Goa government pledges to restore 400-year-old ‘Ponte de Linhares’ stone bridge - Hindustan Times
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Goa government pledges to restore 400-year-old ‘Ponte de Linhares’ stone bridge

ByGerard de Souza
Aug 02, 2023 07:40 PM IST

Ponte de Linhares was built in 1633–34 and is often said to have been the longest in the world at 3.2 km (2.0 miles) when completed in 1634. The bridge, which runs along the flood plains of the Mandovi River, connects Ribandar to the city of Panjim

The Goa government has said it will restore the nearly 400-year-old stone bridge originally built to carry horse carriages but has since been repurposed to carry traffic after a legislator highlighted its run-down state.

400-year-old Ponte de Linhares is a 3.2 km (2.0 mi) long causeway connecting Ribandar to the main city of Panjim (Twitter Photo)
400-year-old Ponte de Linhares is a 3.2 km (2.0 mi) long causeway connecting Ribandar to the main city of Panjim (Twitter Photo)

Replying to a calling attention motion in the Assembly, minister of public works Nilesh Cabral said the “Ponte de Linhares” built in 1633–34 will be restored “back to its original glory, of which every Goan will be proud of.”

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Ponte de Linhares was built in 1633–34 and is often said to have been the longest in the world at 3.2 km (2.0 miles) when completed in 1634. The bridge, which runs along the flood plains of the Mandovi River, connects Ribandar to the city of Panjim.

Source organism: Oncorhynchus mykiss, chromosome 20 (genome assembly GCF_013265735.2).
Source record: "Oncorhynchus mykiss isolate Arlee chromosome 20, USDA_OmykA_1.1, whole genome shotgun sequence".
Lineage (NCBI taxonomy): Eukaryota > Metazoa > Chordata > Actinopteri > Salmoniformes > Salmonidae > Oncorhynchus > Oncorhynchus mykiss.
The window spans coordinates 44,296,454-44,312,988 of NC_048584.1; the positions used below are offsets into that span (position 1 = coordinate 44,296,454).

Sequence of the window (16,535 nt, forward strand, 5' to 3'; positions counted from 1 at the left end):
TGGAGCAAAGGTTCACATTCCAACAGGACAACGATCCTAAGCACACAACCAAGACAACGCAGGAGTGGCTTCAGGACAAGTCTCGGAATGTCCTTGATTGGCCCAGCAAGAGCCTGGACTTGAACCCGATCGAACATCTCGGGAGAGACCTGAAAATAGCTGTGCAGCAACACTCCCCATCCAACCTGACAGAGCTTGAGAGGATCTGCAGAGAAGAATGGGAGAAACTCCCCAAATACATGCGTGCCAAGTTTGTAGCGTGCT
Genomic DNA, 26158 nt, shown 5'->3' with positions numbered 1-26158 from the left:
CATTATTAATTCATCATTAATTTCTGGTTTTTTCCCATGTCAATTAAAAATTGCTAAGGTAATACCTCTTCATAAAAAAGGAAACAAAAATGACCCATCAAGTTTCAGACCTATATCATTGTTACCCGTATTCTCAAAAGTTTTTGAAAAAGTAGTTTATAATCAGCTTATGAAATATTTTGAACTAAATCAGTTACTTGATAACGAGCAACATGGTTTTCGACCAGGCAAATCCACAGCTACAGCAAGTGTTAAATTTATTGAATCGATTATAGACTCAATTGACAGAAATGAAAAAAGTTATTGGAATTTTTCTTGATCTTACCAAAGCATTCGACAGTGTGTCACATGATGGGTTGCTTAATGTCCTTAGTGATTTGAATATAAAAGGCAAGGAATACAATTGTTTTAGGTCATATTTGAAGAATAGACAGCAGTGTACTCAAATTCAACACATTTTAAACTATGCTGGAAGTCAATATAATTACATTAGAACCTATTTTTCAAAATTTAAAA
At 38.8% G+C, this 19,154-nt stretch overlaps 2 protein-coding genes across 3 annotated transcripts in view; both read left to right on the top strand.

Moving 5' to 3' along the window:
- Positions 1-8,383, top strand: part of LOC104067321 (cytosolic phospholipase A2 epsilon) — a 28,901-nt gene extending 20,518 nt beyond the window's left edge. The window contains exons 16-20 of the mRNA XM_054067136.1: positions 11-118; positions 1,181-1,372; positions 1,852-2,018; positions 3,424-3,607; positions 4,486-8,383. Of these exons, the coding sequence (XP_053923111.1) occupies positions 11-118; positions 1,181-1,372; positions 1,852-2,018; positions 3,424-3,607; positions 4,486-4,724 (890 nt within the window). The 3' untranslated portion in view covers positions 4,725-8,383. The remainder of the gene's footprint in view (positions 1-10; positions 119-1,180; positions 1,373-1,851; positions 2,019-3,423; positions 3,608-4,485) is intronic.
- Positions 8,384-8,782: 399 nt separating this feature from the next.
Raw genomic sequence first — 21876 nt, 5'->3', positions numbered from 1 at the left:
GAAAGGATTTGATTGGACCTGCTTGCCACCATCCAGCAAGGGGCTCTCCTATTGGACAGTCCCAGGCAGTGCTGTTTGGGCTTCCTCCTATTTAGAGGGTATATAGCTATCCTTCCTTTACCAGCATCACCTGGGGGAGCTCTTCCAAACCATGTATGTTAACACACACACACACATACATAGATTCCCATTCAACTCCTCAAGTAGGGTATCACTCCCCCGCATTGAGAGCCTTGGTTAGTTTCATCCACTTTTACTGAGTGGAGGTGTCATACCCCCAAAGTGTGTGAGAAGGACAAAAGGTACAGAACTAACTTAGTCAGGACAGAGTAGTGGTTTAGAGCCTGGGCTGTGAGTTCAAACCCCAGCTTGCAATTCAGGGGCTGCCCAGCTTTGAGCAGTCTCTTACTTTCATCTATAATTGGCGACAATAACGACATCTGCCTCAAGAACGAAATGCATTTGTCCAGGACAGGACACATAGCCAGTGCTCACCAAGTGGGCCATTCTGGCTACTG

Cabral said soil erosion has been taking a toll on the bridge in the 1980s and to prevent erosion, he said, planting of mangrove trees on the southern bank of the river was undertaken by the forest department.

“The bridge had been damaged due to continuous tidal motion in 2011 and 2014. To prevent it from further damage, construction of a protective wall was initiated by the Goa Public Works Department (PWD),” said the minister.

In order to prevent further damage, the PWD diverted the movement of heavy vehicles from Panaji to Old Goa, Cabral said, adding speed restrictions were also imposed to slow down vehicles.

“Over the decades, however, the passages under the 40 archways have been blocked due to siltation,” he said.

According to a department report, a large mud flat has accreted along the riverfront and this clay deposit is advancing further into the river.

“A close look at the base of the walls on either side indicates that the roots of the mangroves are interfering with and have penetrated the base and consequently the foundations of the causeway. It is probably one of the reasons why the roadway is becoming weak and appearing to be collapsing or sinking. At a particular place, dense mangroves have entirely engulfed the ancient bridge over a stretch of 460 metres,” the minister said.

“I have directed my department to have a periodical structural review of the said bridge and if there is a slightest doubt of its structural stability, the bridge shall be further closed for commercial vehicles as well as local buses. Being a heritage bridge, a proper and scientific approach ought to be taken involving renowned experts to decide on the methodology to be adopted in the restoration, so that no trial and error methods are adopted,” the public works minister said in his reply.

In November 2021, half a metre section of the causeway had sunk which was later repaired. The following year in August 2022, one lane of the causeway was shut down after the base under an archway was corroded.

The bridge continues to be in use today with light passenger and commercial vehicles using it while the state has banned heavy vehicles and has also imposed a speed limit.

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